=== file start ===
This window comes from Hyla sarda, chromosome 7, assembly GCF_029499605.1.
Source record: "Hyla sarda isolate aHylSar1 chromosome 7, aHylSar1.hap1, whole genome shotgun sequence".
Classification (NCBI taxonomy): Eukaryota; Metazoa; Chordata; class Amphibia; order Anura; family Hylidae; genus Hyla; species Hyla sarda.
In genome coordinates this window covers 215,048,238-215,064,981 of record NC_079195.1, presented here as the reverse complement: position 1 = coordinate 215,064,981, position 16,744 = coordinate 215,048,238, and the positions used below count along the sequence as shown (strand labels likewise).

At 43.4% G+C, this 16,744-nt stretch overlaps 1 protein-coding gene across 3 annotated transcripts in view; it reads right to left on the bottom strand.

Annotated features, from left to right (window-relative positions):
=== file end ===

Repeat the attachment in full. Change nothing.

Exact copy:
This window comes from Hyla sarda, chromosome 7, assembly GCF_029499605.1.
Source record: "Hyla sarda isolate aHylSar1 chromosome 7, aHylSar1.hap1, whole genome shotgun sequence".
Classification (NCBI taxonomy): Eukaryota; Metazoa; Chordata; class Amphibia; order Anura; family Hylidae; genus Hyla; species Hyla sarda.
In genome coordinates this window covers 215,048,238-215,064,981 of record NC_079195.1, presented here as the reverse complement: position 1 = coordinate 215,064,981, position 16,744 = coordinate 215,048,238, and the positions used below count along the sequence as shown (strand labels likewise).

At 43.4% G+C, this 16,744-nt stretch overlaps 1 protein-coding gene across 3 annotated transcripts in view; it reads right to left on the bottom strand.

Annotated features, from left to right (window-relative positions):